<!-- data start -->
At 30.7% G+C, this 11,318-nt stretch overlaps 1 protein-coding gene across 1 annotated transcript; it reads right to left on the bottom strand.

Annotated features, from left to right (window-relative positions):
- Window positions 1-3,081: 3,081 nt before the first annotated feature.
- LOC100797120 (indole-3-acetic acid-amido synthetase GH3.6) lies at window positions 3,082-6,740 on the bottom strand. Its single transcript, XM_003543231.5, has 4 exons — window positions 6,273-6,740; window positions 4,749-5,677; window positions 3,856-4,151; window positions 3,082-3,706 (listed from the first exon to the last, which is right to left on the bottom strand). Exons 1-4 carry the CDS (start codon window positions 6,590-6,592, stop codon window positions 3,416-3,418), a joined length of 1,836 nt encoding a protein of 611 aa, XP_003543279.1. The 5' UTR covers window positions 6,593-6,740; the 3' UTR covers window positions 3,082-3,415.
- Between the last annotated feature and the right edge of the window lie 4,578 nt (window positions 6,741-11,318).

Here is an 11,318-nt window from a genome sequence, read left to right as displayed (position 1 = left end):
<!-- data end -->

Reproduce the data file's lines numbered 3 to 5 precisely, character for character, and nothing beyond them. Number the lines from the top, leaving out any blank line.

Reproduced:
- Window positions 1-3,081: 3,081 nt before the first annotated feature.
- LOC100797120 (indole-3-acetic acid-amido synthetase GH3.6) lies at window positions 3,082-6,740 on the bottom strand. Its single transcript, XM_003543231.5, has 4 exons — window positions 6,273-6,740; window positions 4,749-5,677; window positions 3,856-4,151; window positions 3,082-3,706 (listed from the first exon to the last, which is right to left on the bottom strand). Exons 1-4 carry the CDS (start codon window positions 6,590-6,592, stop codon window positions 3,416-3,418), a joined length of 1,836 nt encoding a protein of 611 aa, XP_003543279.1. The 5' UTR covers window positions 6,593-6,740; the 3' UTR covers window positions 3,082-3,415.
- Between the last annotated feature and the right edge of the window lie 4,578 nt (window positions 6,741-11,318).